Harlem’s Hot Bread Kitchen trains immigrant and low-income women for culinary careers

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HARLEM- It’s  kitchen with a mission! “We bake bread to help women get better jobs in the culinary industry,” Jessamyn Rodriguez said. This one of a kind bakery is tucked beneath the train tracks in Spanish Harlem.  “We make thousands of pieces of bread every day,” she added. 

Every batch is unique and inspired by the people who make it. “Since we started Hot Bread Kitchen we have trained over 180 women, from 38 different countries so we are truly the United Nations of bread,” Rodriguez smiled. Diversity you can see and smell! Jessamyn Rodriguez cooked up the nonprofit inside her home in 2008 after years of social justice and public policy work.  “The idea behind Hot Bread Kitchen is that in most parts of the world, women bake bread so initially it was really about helping those women leverage that skill into getting good jobs,” she explained. 

Each goes through a six-month paid intensive training program where she learns hands on, every step of the baking process. “Women get both on-the-job training and classroom education,” she added. “For many that’s English, kitchen math, bakery science all sort of the essential skills to be successful in this industry.”For many, it’s the first formal job they’ve ever had and the only place where they really feel comfortable. “I like here because my friends are here,” Noorjahan Khatun said.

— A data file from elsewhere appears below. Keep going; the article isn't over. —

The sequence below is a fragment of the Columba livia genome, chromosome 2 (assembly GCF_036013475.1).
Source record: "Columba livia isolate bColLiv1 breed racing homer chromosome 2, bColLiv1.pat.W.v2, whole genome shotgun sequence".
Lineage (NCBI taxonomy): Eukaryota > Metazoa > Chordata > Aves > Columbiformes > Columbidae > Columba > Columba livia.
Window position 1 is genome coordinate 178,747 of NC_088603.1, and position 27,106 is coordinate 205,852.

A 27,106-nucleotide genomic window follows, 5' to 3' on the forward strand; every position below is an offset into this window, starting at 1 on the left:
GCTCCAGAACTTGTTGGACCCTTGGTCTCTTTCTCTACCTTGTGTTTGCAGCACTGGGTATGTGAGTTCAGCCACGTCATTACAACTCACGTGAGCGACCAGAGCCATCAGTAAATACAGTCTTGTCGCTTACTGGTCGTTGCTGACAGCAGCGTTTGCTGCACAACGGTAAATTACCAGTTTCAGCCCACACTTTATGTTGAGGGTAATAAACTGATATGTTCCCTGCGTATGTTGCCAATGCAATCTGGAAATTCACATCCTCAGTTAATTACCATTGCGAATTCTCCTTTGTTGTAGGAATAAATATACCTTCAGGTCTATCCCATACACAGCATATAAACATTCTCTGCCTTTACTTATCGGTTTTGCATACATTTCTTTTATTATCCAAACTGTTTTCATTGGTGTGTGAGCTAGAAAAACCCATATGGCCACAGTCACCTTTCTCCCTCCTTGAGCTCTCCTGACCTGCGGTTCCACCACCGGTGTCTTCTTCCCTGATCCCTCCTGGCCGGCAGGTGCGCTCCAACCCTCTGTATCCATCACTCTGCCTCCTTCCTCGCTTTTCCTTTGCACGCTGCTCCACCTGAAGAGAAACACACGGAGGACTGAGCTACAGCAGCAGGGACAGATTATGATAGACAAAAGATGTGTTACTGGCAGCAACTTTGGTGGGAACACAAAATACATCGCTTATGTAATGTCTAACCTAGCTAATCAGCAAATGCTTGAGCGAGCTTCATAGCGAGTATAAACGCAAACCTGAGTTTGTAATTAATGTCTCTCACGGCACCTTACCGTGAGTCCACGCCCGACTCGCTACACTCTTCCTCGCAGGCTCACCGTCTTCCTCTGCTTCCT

33-year-old Noorjahan Khatun I s a wife and mother who migrated here from Bangladesh in 2010. “I’ve learned bread shaping, mixing, some baking and English also,” she added. Every woman who graduates is guaranteed a full-time job with benefits. “There isn’t a piece of artisan bread that hasn’t been touched by Hot Bread Kitchen,” Rodriguez said. “Oir graduates really hired by the best bakeries in the city.” 

But Jessamyn says it’s also crucial to bring that top notch taste and talent straight to the community, which they do through greenmarkets and a store. “The current climate around immigration has made our work even more important,” Rodriguez explained. “What we have created is a space where people know they can come, talk about the challenges they’re facing and I think there’s an important we play in ‘breducating’ New Yorkers about the role of the immigrant communities.” A recipe for inclusion trainees like Noorjahan are grateful to be part of. “My husband and my child are very proud,” Khatun smiled.

Hot Bread Kitchen is offering PIX11 viewers 20% off their orders made online at hot Bread Kitchen.org. Bread can be shipped nationwide.

Produced by: Kim Pestalozzi

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